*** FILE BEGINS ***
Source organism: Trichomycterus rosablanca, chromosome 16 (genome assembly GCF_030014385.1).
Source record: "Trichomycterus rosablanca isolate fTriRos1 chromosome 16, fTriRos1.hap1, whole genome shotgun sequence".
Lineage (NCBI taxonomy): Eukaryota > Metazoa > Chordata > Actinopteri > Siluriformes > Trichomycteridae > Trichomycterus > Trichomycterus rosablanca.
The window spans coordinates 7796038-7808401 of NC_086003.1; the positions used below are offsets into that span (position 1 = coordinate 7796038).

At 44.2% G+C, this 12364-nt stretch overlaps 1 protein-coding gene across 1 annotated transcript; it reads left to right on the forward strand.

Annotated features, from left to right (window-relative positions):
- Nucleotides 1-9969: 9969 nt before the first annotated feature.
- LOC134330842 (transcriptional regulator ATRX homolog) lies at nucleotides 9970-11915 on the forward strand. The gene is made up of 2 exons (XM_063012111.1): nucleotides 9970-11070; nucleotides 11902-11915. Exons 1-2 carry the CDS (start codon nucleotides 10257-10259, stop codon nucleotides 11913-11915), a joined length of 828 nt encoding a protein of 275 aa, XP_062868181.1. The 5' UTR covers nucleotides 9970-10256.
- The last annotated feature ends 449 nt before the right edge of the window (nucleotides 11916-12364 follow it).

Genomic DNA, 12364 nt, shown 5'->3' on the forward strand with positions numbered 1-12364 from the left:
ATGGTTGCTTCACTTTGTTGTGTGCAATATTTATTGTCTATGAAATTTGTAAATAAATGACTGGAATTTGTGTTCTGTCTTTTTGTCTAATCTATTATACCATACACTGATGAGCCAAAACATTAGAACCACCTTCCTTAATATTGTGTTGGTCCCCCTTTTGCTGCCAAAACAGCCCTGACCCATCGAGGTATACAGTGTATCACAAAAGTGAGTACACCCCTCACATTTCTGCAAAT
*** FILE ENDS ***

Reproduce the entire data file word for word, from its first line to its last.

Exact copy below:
Source organism: Trichomycterus rosablanca, chromosome 16 (genome assembly GCF_030014385.1).
Source record: "Trichomycterus rosablanca isolate fTriRos1 chromosome 16, fTriRos1.hap1, whole genome shotgun sequence".
Lineage (NCBI taxonomy): Eukaryota > Metazoa > Chordata > Actinopteri > Siluriformes > Trichomycteridae > Trichomycterus > Trichomycterus rosablanca.
The window spans coordinates 7796038-7808401 of NC_086003.1; the positions used below are offsets into that span (position 1 = coordinate 7796038).

At 44.2% G+C, this 12364-nt stretch overlaps 1 protein-coding gene across 1 annotated transcript; it reads left to right on the forward strand.

Annotated features, from left to right (window-relative positions):
- Nucleotides 1-9969: 9969 nt before the first annotated feature.
- LOC134330842 (transcriptional regulator ATRX homolog) lies at nucleotides 9970-11915 on the forward strand. The gene is made up of 2 exons (XM_063012111.1): nucleotides 9970-11070; nucleotides 11902-11915. Exons 1-2 carry the CDS (start codon nucleotides 10257-10259, stop codon nucleotides 11913-11915), a joined length of 828 nt encoding a protein of 275 aa, XP_062868181.1. The 5' UTR covers nucleotides 9970-10256.
- The last annotated feature ends 449 nt before the right edge of the window (nucleotides 11916-12364 follow it).

Genomic DNA, 12364 nt, shown 5'->3' on the forward strand with positions numbered 1-12364 from the left:
ATGGTTGCTTCACTTTGTTGTGTGCAATATTTATTGTCTATGAAATTTGTAAATAAATGACTGGAATTTGTGTTCTGTCTTTTTGTCTAATCTATTATACCATACACTGATGAGCCAAAACATTAGAACCACCTTCCTTAATATTGTGTTGGTCCCCCTTTTGCTGCCAAAACAGCCCTGACCCATCGAGGTATACAGTGTATCACAAAAGTGAGTACACCCCTCACATTTCTGCAAAT